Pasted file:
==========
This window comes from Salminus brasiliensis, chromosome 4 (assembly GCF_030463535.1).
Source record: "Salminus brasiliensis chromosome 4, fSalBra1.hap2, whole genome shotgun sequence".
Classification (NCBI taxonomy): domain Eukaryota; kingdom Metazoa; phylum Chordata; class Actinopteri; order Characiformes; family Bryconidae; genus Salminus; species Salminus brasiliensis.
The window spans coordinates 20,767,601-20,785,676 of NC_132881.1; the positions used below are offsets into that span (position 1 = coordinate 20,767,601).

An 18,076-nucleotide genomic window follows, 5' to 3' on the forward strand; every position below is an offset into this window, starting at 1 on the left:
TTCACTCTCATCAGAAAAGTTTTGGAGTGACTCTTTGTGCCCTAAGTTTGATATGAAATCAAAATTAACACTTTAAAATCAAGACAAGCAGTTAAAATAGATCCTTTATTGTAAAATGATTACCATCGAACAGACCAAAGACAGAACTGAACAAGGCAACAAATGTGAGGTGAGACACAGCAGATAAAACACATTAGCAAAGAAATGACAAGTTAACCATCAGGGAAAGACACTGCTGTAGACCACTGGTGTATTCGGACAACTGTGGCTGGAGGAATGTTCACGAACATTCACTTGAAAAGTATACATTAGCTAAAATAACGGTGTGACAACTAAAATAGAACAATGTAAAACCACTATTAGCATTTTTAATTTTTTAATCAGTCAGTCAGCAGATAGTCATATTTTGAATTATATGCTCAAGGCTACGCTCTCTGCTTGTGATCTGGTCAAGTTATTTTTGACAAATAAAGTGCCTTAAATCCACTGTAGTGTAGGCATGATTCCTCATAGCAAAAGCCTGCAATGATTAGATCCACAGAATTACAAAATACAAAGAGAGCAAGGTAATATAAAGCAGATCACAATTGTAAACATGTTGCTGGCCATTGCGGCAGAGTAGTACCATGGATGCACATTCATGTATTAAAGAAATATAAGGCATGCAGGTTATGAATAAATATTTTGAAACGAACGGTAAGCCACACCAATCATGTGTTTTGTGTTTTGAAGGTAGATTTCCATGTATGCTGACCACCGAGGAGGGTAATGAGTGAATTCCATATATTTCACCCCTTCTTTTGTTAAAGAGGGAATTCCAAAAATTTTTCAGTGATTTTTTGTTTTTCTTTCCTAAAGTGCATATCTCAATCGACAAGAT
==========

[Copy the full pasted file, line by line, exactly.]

This window comes from Salminus brasiliensis, chromosome 4 (assembly GCF_030463535.1).
Source record: "Salminus brasiliensis chromosome 4, fSalBra1.hap2, whole genome shotgun sequence".
Classification (NCBI taxonomy): domain Eukaryota; kingdom Metazoa; phylum Chordata; class Actinopteri; order Characiformes; family Bryconidae; genus Salminus; species Salminus brasiliensis.
The window spans coordinates 20,767,601-20,785,676 of NC_132881.1; the positions used below are offsets into that span (position 1 = coordinate 20,767,601).

An 18,076-nucleotide genomic window follows, 5' to 3' on the forward strand; every position below is an offset into this window, starting at 1 on the left:
TTCACTCTCATCAGAAAAGTTTTGGAGTGACTCTTTGTGCCCTAAGTTTGATATGAAATCAAAATTAACACTTTAAAATCAAGACAAGCAGTTAAAATAGATCCTTTATTGTAAAATGATTACCATCGAACAGACCAAAGACAGAACTGAACAAGGCAACAAATGTGAGGTGAGACACAGCAGATAAAACACATTAGCAAAGAAATGACAAGTTAACCATCAGGGAAAGACACTGCTGTAGACCACTGGTGTATTCGGACAACTGTGGCTGGAGGAATGTTCACGAACATTCACTTGAAAAGTATACATTAGCTAAAATAACGGTGTGACAACTAAAATAGAACAATGTAAAACCACTATTAGCATTTTTAATTTTTTAATCAGTCAGTCAGCAGATAGTCATATTTTGAATTATATGCTCAAGGCTACGCTCTCTGCTTGTGATCTGGTCAAGTTATTTTTGACAAATAAAGTGCCTTAAATCCACTGTAGTGTAGGCATGATTCCTCATAGCAAAAGCCTGCAATGATTAGATCCACAGAATTACAAAATACAAAGAGAGCAAGGTAATATAAAGCAGATCACAATTGTAAACATGTTGCTGGCCATTGCGGCAGAGTAGTACCATGGATGCACATTCATGTATTAAAGAAATATAAGGCATGCAGGTTATGAATAAATATTTTGAAACGAACGGTAAGCCACACCAATCATGTGTTTTGTGTTTTGAAGGTAGATTTCCATGTATGCTGACCACCGAGGAGGGTAATGAGTGAATTCCATATATTTCACCCCTTCTTTTGTTAAAGAGGGAATTCCAAAAATTTTTCAGTGATTTTTTGTTTTTCTTTCCTAAAGTGCATATCTCAATCGACAAGAT